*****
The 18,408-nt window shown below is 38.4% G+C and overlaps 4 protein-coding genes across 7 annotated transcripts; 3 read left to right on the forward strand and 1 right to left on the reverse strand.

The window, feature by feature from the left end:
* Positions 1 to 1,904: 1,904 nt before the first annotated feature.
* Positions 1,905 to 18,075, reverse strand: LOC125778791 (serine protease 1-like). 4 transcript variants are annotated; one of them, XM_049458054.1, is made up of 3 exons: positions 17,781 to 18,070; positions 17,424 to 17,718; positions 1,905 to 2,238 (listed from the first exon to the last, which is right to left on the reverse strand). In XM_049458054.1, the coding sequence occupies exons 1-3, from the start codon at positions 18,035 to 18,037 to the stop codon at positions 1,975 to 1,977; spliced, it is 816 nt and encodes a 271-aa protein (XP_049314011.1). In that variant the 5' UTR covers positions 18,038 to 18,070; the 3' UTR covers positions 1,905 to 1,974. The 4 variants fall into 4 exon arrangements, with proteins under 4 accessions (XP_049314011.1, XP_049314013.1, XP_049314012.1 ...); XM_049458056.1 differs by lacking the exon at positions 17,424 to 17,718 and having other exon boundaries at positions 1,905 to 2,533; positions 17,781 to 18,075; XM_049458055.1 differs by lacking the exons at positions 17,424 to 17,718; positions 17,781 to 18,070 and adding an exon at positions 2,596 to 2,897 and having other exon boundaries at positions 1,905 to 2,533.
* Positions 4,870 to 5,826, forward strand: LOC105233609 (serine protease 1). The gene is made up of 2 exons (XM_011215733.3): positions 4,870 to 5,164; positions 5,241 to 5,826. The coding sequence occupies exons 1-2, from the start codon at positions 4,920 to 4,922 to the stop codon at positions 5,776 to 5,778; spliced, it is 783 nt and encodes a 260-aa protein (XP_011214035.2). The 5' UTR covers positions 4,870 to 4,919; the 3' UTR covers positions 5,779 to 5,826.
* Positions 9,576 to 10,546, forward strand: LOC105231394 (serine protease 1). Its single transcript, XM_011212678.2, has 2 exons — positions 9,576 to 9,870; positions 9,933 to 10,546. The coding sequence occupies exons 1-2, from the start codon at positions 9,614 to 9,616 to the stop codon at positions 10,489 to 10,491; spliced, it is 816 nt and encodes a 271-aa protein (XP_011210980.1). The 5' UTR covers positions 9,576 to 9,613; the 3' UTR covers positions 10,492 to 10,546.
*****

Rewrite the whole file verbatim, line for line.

The 18,408-nt window shown below is 38.4% G+C and overlaps 4 protein-coding genes across 7 annotated transcripts; 3 read left to right on the forward strand and 1 right to left on the reverse strand.

The window, feature by feature from the left end:
* Positions 1 to 1,904: 1,904 nt before the first annotated feature.
* Positions 1,905 to 18,075, reverse strand: LOC125778791 (serine protease 1-like). 4 transcript variants are annotated; one of them, XM_049458054.1, is made up of 3 exons: positions 17,781 to 18,070; positions 17,424 to 17,718; positions 1,905 to 2,238 (listed from the first exon to the last, which is right to left on the reverse strand). In XM_049458054.1, the coding sequence occupies exons 1-3, from the start codon at positions 18,035 to 18,037 to the stop codon at positions 1,975 to 1,977; spliced, it is 816 nt and encodes a 271-aa protein (XP_049314011.1). In that variant the 5' UTR covers positions 18,038 to 18,070; the 3' UTR covers positions 1,905 to 1,974. The 4 variants fall into 4 exon arrangements, with proteins under 4 accessions (XP_049314011.1, XP_049314013.1, XP_049314012.1 ...); XM_049458056.1 differs by lacking the exon at positions 17,424 to 17,718 and having other exon boundaries at positions 1,905 to 2,533; positions 17,781 to 18,075; XM_049458055.1 differs by lacking the exons at positions 17,424 to 17,718; positions 17,781 to 18,070 and adding an exon at positions 2,596 to 2,897 and having other exon boundaries at positions 1,905 to 2,533.
* Positions 4,870 to 5,826, forward strand: LOC105233609 (serine protease 1). The gene is made up of 2 exons (XM_011215733.3): positions 4,870 to 5,164; positions 5,241 to 5,826. The coding sequence occupies exons 1-2, from the start codon at positions 4,920 to 4,922 to the stop codon at positions 5,776 to 5,778; spliced, it is 783 nt and encodes a 260-aa protein (XP_011214035.2). The 5' UTR covers positions 4,870 to 4,919; the 3' UTR covers positions 5,779 to 5,826.
* Positions 9,576 to 10,546, forward strand: LOC105231394 (serine protease 1). Its single transcript, XM_011212678.2, has 2 exons — positions 9,576 to 9,870; positions 9,933 to 10,546. The coding sequence occupies exons 1-2, from the start codon at positions 9,614 to 9,616 to the stop codon at positions 10,489 to 10,491; spliced, it is 816 nt and encodes a 271-aa protein (XP_011210980.1). The 5' UTR covers positions 9,576 to 9,613; the 3' UTR covers positions 10,492 to 10,546.